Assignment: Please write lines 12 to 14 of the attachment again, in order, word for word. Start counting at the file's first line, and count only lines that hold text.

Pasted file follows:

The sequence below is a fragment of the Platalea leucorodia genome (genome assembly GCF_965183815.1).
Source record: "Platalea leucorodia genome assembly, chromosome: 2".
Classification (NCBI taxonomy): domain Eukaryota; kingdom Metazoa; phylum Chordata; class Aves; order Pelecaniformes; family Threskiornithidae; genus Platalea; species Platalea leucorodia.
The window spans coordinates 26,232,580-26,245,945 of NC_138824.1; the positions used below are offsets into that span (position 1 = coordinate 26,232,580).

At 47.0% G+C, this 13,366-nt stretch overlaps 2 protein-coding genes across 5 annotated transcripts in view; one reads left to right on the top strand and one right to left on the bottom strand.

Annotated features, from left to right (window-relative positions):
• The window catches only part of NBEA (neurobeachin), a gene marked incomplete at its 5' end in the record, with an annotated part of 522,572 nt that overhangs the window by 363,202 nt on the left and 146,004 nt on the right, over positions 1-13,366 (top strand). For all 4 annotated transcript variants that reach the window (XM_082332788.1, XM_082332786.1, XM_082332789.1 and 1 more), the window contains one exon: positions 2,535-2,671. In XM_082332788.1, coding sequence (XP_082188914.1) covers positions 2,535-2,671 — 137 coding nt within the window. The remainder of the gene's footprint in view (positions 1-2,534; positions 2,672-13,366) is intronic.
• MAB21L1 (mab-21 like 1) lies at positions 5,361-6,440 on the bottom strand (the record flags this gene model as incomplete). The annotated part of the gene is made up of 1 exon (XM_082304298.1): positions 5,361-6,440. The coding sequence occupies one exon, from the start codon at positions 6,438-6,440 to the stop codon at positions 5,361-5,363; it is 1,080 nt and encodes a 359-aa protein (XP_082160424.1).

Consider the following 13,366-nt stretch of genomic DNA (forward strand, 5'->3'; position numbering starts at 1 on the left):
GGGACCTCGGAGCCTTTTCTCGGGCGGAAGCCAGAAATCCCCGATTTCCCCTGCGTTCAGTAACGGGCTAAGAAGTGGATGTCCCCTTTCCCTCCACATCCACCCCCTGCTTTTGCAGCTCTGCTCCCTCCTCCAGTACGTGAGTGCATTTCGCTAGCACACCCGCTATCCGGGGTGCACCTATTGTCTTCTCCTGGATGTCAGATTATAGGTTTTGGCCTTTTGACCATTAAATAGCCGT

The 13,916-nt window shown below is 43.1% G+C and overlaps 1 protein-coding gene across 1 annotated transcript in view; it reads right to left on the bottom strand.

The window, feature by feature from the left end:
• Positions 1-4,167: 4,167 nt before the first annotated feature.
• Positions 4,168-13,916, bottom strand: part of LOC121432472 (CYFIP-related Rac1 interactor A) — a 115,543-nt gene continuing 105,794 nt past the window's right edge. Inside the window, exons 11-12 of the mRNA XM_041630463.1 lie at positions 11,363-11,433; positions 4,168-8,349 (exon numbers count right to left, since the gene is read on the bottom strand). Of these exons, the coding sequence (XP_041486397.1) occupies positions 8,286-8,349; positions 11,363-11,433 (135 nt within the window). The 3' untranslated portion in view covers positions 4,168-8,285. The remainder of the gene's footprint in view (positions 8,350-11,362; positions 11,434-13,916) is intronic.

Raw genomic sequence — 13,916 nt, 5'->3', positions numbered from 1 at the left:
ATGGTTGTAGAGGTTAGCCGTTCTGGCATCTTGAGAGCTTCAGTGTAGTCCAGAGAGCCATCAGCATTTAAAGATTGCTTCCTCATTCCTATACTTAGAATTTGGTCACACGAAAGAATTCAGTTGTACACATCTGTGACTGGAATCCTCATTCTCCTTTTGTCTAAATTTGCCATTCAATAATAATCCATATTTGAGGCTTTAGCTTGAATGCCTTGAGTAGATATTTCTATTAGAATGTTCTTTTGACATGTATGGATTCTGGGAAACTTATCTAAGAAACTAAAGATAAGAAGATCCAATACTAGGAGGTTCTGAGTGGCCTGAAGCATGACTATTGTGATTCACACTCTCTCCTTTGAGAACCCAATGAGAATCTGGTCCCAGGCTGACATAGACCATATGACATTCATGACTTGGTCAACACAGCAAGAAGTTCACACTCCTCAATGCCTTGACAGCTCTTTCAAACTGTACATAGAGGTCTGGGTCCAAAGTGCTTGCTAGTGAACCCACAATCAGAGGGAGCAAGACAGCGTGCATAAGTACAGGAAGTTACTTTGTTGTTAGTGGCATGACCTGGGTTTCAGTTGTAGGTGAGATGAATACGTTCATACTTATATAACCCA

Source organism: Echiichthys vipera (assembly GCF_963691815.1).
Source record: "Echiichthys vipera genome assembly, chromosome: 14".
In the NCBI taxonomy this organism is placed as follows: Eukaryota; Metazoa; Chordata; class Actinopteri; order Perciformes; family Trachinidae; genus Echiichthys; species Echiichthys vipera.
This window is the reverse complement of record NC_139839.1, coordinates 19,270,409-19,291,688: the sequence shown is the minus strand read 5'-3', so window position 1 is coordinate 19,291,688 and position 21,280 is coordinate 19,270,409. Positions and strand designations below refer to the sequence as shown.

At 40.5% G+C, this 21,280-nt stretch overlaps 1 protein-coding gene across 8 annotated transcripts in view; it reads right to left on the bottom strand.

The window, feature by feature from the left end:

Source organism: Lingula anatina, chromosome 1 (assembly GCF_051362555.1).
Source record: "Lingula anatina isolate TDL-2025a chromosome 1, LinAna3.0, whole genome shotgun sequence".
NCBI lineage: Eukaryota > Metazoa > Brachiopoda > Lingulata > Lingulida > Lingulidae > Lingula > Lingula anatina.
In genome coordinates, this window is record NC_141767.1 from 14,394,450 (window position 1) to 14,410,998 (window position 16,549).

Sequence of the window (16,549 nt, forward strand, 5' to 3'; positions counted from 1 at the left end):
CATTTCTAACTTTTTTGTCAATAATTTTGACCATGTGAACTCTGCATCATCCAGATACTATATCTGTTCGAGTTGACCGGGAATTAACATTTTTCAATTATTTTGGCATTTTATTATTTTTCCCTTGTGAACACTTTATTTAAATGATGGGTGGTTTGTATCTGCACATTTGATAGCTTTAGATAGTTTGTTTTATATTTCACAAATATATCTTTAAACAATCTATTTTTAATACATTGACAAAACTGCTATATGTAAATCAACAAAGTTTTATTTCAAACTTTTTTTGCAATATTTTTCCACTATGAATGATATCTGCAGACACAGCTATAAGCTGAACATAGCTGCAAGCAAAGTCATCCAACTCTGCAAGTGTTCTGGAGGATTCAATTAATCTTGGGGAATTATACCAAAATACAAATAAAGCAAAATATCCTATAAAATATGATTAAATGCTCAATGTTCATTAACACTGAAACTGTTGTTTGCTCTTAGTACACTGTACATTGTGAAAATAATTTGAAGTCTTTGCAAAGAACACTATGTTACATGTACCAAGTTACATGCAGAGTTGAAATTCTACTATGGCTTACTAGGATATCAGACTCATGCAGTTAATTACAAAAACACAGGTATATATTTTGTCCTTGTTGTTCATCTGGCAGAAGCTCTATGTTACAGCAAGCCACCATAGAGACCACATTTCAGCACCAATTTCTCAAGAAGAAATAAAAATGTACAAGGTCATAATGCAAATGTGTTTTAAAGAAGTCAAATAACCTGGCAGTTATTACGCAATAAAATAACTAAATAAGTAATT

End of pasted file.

The window, feature by feature from the left end:
• Positions 1-4,167: 4,167 nt before the first annotated feature.
• Positions 4,168-13,916, bottom strand: part of LOC121432472 (CYFIP-related Rac1 interactor A) — a 115,543-nt gene continuing 105,794 nt past the window's right edge. Inside the window, exons 11-12 of the mRNA XM_041630463.1 lie at positions 11,363-11,433; positions 4,168-8,349 (exon numbers count right to left, since the gene is read on the bottom strand). Of these exons, the coding sequence (XP_041486397.1) occupies positions 8,286-8,349; positions 11,363-11,433 (135 nt within the window). The 3' untranslated portion in view covers positions 4,168-8,285. The remainder of the gene's footprint in view (positions 8,350-11,362; positions 11,434-13,916) is intronic.